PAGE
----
How Mindfulness Benefits Workouts
by Marlaina Donato
When mindfulness approaches are applied to fitness training—which can be as simple as breathing consciously and tuning into subtle body sensations—the results can be fewer injuries, improved immunity, a lowered stress response, a brighter mood and a deeper commitment to staying fit. Being in the present moment can also spark enjoyment.
Research shows that mindfulness training can also significantly raise self-esteem, and women that cultivate meditative self-compassion experience a boost in acceptance of and satisfaction with their bodies.
“In nature, the bigger the eye of the storm, the more powerful the winds, suggesting that our workout potential and enjoyment is dependent not on how hard we push, but how calm and self-aware we can be,” says John Douillard, DC, author of Body, Mind, and Sport and the founder of LifeSpa, in Boulder, Colorado. “Slowing down and being aware of the body allows the mind to attend to muscles, which can increase blood supply, lymph drainage and replace a potentially damaging fight-or-flight response during a workout with a rejuvenating parasympathetic response.”
Tapping into Contentment
Mindful fitness instructor Ellen Barrett, in Washington Depot, Connecticut, offers clients a full-body experience with a fusion of movement forms and weight training. “We think mindfulness is some sort of yoga thing, but everything can become mindful. Jumping jacks and biceps curls can be mindful. It’s not the movement, but the awareness behind the movement. Mindfulness is about being present.”
Adding in balance training, tai chi and Pilates, and swapping a bit less time on the treadmill for a few moments of meditation or visualizing positive results can go a long way, say fitness experts. Debbie Rosas, founder and co-creator of Nia—a body-mind conditioning program anchored in martial arts and modern dance—underscores the importance of listening to cues. “Notice any areas that feel tight, blocked, rigid and bound. This wisdom through felt sense and awareness will immediately alert you to stop, adjust and slow down.”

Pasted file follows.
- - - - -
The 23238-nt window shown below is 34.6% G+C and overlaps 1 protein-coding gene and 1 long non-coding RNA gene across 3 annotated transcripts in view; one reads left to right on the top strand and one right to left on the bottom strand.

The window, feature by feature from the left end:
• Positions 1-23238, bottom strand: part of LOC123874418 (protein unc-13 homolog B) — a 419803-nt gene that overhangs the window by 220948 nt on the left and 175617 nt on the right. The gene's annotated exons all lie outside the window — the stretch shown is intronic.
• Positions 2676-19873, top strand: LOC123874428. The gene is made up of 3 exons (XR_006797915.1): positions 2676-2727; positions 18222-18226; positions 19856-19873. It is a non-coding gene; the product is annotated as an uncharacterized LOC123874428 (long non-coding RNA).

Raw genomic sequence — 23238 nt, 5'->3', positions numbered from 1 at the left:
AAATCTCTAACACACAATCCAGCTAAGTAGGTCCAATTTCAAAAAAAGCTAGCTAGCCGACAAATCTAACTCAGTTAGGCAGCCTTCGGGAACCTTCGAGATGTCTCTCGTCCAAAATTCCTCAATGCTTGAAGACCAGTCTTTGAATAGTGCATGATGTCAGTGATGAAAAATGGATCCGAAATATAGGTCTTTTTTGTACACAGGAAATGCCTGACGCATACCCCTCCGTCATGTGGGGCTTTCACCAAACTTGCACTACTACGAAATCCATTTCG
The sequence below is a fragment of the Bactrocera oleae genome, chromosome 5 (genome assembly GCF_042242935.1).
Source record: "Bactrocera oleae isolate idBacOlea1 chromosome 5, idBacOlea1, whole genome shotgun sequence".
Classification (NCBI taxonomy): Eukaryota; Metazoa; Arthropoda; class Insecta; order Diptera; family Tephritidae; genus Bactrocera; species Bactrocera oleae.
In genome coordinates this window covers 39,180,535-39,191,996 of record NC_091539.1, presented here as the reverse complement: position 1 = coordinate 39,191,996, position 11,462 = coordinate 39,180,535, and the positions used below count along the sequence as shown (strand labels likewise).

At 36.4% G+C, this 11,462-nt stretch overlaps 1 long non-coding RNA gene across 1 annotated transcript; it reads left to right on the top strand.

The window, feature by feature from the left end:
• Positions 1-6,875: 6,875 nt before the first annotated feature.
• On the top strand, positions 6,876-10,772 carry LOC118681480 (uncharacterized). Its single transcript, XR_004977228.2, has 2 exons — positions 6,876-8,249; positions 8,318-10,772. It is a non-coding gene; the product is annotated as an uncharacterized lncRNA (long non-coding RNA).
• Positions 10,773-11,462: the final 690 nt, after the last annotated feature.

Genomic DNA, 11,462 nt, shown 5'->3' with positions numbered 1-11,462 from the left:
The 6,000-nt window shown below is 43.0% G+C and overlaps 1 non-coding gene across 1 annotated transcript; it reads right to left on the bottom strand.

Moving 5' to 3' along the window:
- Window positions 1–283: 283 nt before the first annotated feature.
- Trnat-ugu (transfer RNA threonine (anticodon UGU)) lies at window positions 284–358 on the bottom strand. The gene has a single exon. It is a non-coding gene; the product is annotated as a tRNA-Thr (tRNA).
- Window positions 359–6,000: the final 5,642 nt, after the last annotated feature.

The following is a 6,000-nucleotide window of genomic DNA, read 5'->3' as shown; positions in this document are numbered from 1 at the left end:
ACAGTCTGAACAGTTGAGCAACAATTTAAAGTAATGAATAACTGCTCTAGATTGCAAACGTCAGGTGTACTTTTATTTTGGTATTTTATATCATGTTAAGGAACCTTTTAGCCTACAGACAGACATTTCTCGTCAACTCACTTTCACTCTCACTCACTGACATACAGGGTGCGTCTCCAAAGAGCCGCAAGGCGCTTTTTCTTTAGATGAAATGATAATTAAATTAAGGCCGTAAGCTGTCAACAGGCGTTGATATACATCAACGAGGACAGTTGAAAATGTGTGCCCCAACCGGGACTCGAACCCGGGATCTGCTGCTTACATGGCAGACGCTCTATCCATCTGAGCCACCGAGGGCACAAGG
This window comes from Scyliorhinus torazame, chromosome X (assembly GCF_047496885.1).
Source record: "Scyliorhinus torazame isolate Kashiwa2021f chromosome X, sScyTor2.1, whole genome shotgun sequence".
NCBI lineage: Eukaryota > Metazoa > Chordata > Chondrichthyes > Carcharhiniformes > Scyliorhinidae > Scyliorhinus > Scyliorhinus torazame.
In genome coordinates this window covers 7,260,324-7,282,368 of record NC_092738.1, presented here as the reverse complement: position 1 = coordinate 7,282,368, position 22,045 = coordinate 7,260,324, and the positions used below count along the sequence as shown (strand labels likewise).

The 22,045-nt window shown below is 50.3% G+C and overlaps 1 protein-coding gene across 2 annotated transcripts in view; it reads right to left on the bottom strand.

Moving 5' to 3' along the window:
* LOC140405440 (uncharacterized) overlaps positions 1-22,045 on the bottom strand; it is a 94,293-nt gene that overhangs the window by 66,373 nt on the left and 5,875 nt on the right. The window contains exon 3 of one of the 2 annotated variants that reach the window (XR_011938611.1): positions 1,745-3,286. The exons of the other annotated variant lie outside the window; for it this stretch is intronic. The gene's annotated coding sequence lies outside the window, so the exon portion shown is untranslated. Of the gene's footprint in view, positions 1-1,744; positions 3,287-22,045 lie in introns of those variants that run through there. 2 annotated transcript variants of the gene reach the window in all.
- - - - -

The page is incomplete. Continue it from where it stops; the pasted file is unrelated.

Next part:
The Portland-based co-author of The Nia Technique points to the fun factor. “I believe that when you stop exercising and start moving, anything you do can bring you enjoyment. Do things that leave you feeling successful and motivated to do them again.”
Breath as a Compass
Practicing conscious breathing fortifies the positive impact of exercise and can prevent injuries like hernias that can arise when the breath is held during heavy lifting. “One of the most powerful tools for mindfulness during a workout is following your breath. Mindfulness is the key, but it’s hard to be mindful when you’re breathing 26,000 times a day into the upper chest, activating a fight-or-flight response,” says Douillard.
Breathing through the nose instead of the mouth during exercise bolsters mindfulness, and as Douillard has demonstrated in studies, causes brain waves to shift from stressed beta waves to a meditative alpha state. “It takes longer to fully inhale and exhale during nose breathing, which creates a baseline of calm,” she says. “Don’t rush. Be aware of the body breathing and feel each muscle contracting and relaxing with each rep and stretch.”
Chicago-based fitness expert Stephanie Mansour, host of the PBS weekly Step it Up with Steph show, concurs. “Sync your breath with your movement. Mindfully transition from exercise to exercise.” Mansour also suggests working out next to a mirror to improve alignment and avoiding the distraction that can come with having a workout buddy. “Another trick to improve form is to put on headphones and zone out by listening to white noise so that you have no distraction,” she says.
Exercising with deep body-presence is something we do for ourselves. “If you’re really paying attention, you can steer yourself towards invigoration and away from irritation. The body is always providing feedback, but we’re often too ‘out of body’ to notice. Giving full attention to your body is a big gift of self-love,” says Barrett.
“Breathe. Move. Be free,” adds Mansour. “This is your dedicated ‘me’ time and you can use it to feel good about yourself.”
Marlaina Donato is an author and composer. Connect at AutumnEmbersMusic.com.